Thursday, October 29, 2009

Colorado teen with CP says he was bullied, tied to fence

From The Denver Channel:

FORT COLLINS, Colo. -- Kevin Kaneta, 15, said walking is hard enough but school is a nightmare.

Kaneta, who was born with cerebral palsy, said he has been the target of bullying since third grade and each year, it gets worse. When asked, "Why?" Kaneta said it had to do with his disability.

"They go after me because they see me as a vulnerable target," said Kaneta.

Kaneta walks slower than most kids and tends to drag his feet because his brain is working overtime to tell his legs what to do. His mother, Tyleen Wilson, said the attacks and bullying were so bad she feared for his safety every time he went to school.

"I worry if he'll come home today ... What if they really hurt him?" said Wilson.

Wilson said the kids trip her son, pin him down and pour dog food in his mouth and kick him between the legs. But the latest incident enraged her.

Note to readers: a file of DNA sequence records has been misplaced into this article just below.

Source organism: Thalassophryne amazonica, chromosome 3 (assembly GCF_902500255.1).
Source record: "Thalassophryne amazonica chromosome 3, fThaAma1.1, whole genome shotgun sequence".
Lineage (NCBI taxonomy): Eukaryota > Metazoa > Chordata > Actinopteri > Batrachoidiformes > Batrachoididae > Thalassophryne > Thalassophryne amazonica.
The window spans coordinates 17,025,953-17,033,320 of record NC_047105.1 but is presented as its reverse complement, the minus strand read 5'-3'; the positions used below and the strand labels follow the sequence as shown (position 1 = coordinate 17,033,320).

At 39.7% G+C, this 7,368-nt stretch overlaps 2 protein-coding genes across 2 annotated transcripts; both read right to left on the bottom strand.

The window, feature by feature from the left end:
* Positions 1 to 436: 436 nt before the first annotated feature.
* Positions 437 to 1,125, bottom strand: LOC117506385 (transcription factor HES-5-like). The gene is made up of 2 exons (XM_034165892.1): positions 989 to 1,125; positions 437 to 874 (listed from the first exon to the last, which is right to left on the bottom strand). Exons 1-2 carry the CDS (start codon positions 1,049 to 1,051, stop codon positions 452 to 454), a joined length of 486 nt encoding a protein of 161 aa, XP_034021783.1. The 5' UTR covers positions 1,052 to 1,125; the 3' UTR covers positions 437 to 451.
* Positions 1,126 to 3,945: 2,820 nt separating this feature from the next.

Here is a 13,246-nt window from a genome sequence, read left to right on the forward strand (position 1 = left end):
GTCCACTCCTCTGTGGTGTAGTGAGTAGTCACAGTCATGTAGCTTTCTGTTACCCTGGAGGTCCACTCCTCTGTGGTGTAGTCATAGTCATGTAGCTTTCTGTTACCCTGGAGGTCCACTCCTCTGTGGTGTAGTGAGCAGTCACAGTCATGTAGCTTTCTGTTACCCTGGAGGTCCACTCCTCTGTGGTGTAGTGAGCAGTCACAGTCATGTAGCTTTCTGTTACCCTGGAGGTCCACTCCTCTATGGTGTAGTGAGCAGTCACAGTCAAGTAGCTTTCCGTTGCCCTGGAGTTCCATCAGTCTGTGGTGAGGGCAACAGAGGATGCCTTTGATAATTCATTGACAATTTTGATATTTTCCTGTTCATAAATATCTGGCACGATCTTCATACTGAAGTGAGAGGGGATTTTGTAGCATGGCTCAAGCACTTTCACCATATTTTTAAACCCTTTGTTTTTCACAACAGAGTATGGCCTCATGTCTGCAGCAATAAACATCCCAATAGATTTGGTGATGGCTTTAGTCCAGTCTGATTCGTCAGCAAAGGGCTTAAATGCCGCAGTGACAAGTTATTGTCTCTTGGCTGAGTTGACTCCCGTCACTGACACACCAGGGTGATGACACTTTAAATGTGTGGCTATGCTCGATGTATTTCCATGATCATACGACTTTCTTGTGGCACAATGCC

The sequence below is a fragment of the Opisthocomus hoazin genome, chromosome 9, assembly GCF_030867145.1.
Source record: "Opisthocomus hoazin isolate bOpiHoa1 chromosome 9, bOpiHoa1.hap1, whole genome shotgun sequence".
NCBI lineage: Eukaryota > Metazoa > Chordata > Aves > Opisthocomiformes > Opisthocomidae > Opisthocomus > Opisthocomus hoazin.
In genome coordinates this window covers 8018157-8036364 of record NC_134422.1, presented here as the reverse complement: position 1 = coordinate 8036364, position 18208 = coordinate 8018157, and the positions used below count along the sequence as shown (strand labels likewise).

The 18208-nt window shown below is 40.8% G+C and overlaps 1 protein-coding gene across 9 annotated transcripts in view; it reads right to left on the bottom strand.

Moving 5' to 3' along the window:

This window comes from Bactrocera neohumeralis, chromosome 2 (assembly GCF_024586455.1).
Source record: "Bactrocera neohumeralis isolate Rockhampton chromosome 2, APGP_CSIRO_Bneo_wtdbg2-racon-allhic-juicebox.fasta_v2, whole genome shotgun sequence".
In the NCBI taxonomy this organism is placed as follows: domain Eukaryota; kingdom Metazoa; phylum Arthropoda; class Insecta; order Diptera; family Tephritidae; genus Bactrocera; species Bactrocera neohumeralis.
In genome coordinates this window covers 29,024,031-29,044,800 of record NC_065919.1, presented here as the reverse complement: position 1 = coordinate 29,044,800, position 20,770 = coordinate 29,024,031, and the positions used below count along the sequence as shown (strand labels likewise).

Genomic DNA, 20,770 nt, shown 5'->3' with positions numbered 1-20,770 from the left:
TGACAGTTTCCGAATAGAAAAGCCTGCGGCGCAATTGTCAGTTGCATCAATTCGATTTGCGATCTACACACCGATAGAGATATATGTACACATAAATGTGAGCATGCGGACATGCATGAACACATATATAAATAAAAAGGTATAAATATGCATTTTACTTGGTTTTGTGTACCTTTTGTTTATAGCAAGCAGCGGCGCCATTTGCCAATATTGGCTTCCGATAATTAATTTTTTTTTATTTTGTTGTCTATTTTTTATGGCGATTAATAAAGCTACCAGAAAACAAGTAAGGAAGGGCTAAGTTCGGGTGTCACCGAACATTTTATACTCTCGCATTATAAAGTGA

Kaneta, a ninth grader, had his Facebook page up and she noticed a picture where his hooded sweatshirt was tied tightly, up around his face.

"I thought it was a joke. Then he told me the story," said Wilson.

Kaneta said his classmates tied the sweatshirt tightly around his face and forced him to walk around the playground. Kaneta said kids then ganged up on him and ripped the sweatshirt off, which cut his eyelids.

Another picture that a classmate tagged on Facebook showed Kaneta up against the playground fence.

"They tied both arms of my sweatshirt to the fence post. They zipped up my jacket and just watched me struggle to get out," said Kaneta.

Wilson said she is furious with Liberty Commons Charter School for not doing anything to protect her son.

"They said they have a zero tolerance policy," said Wilson.

The school's headmaster, Russ Spicer, sat down with 7NEWS but would not comment on the incident or allegations of rampant bullying.

Wilson said she was removing Kaneta from the classroom. She said it's unfair but the only way to keep him safe.

"He's not going back. I won't put him through that anymore. He has a right to a decent life, just like everyone else," said Wilson.

The father of the boy who posted the Facebook photos told 7NEWS he would have his son remove it but said he had not heard anything from the school about it.